The turnover of ASX200 chiefs has fallen from last year’s record high, with just 15% of CEOs in large listed companies losing their jobs in 2012.
In 2011, 23% of ASX200 chiefs lost their jobs, as a wave of acquisitions swept through corporate Australia and chiefs appointed during the global financial crisis were turfed out. That 23% figure, however, was far higher than the global average, which had a turnover rate of just 14.2%.
In 2012, the global average was 15%, with Australia almost at this average with 15.2% turnover.
The figures come from a Booz & Co global study on CEO tenure in large companies, which in Australia focused on the ASX200.
However, despite a step back from 2011’s turbulent times, the median tenure of CEOs got shorter in 2012, with the middle tenure dropping to 4.2 years from 4.7.
The median tenure was even shorter for externally appointed CEOs – just 3.6 years. Internal appointments had 4.5 years to leave their mark.
This shortening of the time CEOs have to lead a business is a global phenomenon, but it’s been especially pronounced in Australia, says the study’s author, Booz & Co partner Varya Davidson.
“Five or six years ago, the average tenure was six years. If you think of the difference, and the time frame it takes to make an impact, that’s pretty significant. And the fact that it’s widespread means it looks like a structural shift,” Davidson tells SmartCompany.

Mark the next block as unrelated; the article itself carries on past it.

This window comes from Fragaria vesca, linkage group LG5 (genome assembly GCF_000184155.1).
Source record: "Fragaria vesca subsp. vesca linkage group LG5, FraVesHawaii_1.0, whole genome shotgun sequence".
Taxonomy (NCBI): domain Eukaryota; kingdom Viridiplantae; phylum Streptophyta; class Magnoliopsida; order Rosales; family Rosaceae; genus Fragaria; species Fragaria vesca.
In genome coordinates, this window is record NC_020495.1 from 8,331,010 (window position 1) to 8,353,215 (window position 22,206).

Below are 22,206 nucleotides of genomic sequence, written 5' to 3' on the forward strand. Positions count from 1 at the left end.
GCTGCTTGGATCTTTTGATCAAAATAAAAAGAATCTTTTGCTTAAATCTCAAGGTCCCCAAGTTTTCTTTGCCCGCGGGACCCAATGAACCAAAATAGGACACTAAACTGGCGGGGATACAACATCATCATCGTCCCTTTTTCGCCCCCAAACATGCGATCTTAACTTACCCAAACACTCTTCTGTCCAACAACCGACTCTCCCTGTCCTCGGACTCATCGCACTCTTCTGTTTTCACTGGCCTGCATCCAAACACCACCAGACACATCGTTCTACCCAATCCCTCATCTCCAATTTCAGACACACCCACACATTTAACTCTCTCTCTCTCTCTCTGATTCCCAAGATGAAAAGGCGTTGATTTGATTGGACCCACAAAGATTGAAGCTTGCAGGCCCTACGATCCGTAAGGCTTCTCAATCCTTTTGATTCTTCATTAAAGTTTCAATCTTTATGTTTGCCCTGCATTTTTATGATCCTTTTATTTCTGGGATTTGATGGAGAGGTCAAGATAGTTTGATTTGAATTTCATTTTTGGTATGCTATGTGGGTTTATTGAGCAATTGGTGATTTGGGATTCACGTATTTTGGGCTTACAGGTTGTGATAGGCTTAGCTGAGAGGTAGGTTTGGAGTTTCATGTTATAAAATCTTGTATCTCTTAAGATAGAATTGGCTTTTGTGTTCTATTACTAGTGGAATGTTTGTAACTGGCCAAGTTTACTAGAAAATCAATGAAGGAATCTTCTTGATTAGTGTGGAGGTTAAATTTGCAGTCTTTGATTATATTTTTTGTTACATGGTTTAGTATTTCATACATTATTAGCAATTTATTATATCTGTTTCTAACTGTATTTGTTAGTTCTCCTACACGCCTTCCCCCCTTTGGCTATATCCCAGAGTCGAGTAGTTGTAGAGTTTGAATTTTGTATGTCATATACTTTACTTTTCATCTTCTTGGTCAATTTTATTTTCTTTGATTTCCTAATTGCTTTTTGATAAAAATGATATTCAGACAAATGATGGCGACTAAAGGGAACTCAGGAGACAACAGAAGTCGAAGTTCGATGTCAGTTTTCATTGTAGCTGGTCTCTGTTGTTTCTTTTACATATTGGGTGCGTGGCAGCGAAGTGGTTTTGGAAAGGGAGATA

Modern boards are increasingly looking to CEOs as solutions to specific problems.
“Boards hire chiefs for turnarounds, to take the costs out, or to achieve a particular transformation, and once that’s delivered, they move them on.”
She adds that another factor, specific to Australia, is the high level of scrutiny on chief executives.
“Speaking to local Australian CEOs, they are voicing a concern about the quite intense personal pressure that they face in the role. There is a view that personal scrutiny is more intense in Australia than it is elsewhere in the world.”
Ultimately, shortening CEO tenures pose questions around accountability, Davidson says.
“Tenures fall within the standard business planning horizon. So that means the CEO sets plans, but isn’t there to be accountable for their delivery.
“It does present some fairly fundamental questions in terms of accountability and governance.”
In terms of the types of people being appointed to lead Australia’s largest companies, the biggest change this year has been an increase in the number of internal appointments, Booz & Co noted.
“Currently, a higher percentage of [ASX200 companies] favour familiarity; they are hiring chief executives from inside their own ranks, rather than looking elsewhere for new leadership.
“The data in the study suggests that there are good reasons to do this. Internal appointees tend to have longer tenures, and in more recent years, they have had stronger shareholder returns.”
In 2012, the number of planned successions was the highest since Booz & Co began collecting data on the ASX200 in 2000 – 69% of CEOs left their role as part of a planned succession event, a figure far up on the 41% who left for this reason last year. The number of ‘forced’ successions, indicating sacking by a board, was also far lower, with just 12% forced to leave their job, down from 21% in 2011.
When it comes to the class of 2012, 95.5% of the new chief executives were male, 29% had an MBA, 64% had global experience, and 69% were Australian.
No woman has been internally appointed to the role of CEO in an ASX200 company since 2009, Booz & Co notes.